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ATPM 11.05
May 2005



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Review: MacJournal 3.0.2

by Wes Meltzer,


Developer: Mariner Software

Price: $25 (download); $30 (boxed)

Requirements: Mac OS X 10.2

Trial: Fully-featured (15 days)

When you write often and generate a great deal of supplementary text, as a blogger or as a “real” writer, keeping track of all the bits you’re pushing becomes quite a challenge. Where did I put that nut graf for the signed column I’m writing? Where did I write down those inspired sentences to make into a lead—and where are my notes on that review of MacJournal for ATPM?

I sat down, just before I agreed to review MacJournal, and took an inventory of all the myriad places I keep my text files, and it dawned on me that I must be insane. When I write a Bloggable column, I do about three hours of organization. In any given month, I take notes on research for info graphics, product pages, and features I’m working on; I make clippings for fiction that is under way; I jot things down for the occasional weblog post; and of course I produce my columns and reviews.

The goal, in reviewing Mariner Software’s very nice tool, was both to test its explicit functionality and to see if MacJournal made my writing process cleaner and more organized. To give away the conclusion, the answer was that it was not useful as a blog client, that it did made me more organized, but that didn’t lead to better or faster writing. At least everything is in one place now.

Let me detail the challenge I was asking a piece of software to overcome. My writing system has undergone natural selection over the years. It involves a lined paper notebook, voice notes on my cell phone, sticky notes on my desk, text and clipping files strewn about on my desktop, a Gmail label for link dumps, and a clipping drawer in Drop Drawers X. To write one of my columns or reviews isn’t rocket science, but it sure generates a lot of inane jottings. The computer has made it possible for people like me to be as disorganized as gonzo Hunter S. Thompson, R.I.P., and produce clean writing: I have yet to fax my astonishingly patient editors, Michael Tsai and Chris Turner, numbered pages of notes otherwise out of sequence. Before I finished downloading the disk image, my software was already developing an ulcer worrying about organizing me.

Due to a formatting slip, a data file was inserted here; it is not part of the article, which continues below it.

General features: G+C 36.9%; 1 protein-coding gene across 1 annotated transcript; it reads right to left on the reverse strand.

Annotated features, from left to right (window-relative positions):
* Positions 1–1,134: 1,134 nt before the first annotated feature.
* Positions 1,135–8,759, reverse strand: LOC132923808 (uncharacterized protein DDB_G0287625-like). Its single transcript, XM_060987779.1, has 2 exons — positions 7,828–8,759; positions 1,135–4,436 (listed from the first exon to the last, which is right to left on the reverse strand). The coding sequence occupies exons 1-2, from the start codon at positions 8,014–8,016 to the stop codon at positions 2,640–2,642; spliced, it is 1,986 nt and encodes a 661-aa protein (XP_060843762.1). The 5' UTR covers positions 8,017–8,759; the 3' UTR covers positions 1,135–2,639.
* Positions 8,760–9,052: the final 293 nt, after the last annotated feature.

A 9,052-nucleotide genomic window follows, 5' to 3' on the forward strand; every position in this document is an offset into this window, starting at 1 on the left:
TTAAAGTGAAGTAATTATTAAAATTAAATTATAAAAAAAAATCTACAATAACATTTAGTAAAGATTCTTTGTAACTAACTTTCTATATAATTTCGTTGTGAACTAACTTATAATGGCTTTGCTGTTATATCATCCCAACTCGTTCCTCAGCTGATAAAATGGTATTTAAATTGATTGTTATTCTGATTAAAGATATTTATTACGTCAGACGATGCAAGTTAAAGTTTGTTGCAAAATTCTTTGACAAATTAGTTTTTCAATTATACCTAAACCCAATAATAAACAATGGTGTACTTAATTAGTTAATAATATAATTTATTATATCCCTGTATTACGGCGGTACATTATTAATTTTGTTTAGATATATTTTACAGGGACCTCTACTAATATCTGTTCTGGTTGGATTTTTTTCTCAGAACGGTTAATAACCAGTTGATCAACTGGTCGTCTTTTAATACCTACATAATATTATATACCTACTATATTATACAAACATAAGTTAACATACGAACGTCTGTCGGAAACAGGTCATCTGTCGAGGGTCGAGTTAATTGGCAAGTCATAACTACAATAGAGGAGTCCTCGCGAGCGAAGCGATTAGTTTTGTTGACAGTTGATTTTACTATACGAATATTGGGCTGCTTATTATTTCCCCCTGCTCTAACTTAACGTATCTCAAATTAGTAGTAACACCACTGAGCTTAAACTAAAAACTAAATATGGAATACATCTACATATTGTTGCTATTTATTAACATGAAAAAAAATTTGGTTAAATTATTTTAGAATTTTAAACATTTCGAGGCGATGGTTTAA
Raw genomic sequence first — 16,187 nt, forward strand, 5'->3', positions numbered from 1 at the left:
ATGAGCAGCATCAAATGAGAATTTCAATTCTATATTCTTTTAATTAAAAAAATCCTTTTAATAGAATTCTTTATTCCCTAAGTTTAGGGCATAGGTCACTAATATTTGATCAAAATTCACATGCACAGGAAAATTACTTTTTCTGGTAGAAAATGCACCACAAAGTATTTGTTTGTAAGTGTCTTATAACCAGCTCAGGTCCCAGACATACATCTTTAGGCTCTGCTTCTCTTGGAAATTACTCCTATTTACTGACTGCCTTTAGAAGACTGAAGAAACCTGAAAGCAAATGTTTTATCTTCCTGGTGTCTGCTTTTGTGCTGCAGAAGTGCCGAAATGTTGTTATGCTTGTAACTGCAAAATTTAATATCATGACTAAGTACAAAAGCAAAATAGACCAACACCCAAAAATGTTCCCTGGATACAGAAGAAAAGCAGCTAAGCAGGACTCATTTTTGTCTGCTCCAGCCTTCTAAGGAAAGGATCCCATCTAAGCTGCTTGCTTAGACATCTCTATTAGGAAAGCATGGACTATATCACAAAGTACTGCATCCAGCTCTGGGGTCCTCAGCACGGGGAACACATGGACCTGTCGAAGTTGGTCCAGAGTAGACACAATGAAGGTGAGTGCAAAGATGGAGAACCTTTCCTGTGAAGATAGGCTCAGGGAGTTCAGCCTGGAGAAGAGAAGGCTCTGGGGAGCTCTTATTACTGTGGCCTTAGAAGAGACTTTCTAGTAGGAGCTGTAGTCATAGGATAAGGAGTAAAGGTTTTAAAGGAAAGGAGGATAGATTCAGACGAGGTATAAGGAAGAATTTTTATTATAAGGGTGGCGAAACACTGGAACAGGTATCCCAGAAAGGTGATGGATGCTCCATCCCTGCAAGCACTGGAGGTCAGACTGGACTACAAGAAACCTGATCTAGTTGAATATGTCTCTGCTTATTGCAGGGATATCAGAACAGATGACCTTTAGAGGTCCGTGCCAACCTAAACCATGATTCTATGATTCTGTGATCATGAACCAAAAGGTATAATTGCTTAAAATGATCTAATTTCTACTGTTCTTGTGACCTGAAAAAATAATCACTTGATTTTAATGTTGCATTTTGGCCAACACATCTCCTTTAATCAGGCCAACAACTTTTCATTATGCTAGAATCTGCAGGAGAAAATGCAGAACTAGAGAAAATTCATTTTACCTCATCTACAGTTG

MacJournal, doing a month’s worth of computerized organizing.

The first thing I did with MacJournal was, basically, try it for its intended purpose. I reviewed MarsEdit in January, so I wanted to kick the tires on an entirely different kind of client. MacJournal stores its entries in what seems to be RTF, so you have access to the full OS X rich-text editing suite; and you can do other interesting things, like insert text links that show up as underlined and clickable. Then, you export it to HTML (or RTF or plain text, if you must be so déclassé) and put it on your Web page, if you’re still into that mode. One of the perks, though, is that MacJournal also supports posting to LiveJournal and Blogger—and therefore Movable Type, in theory, though I couldn’t make it work in practice.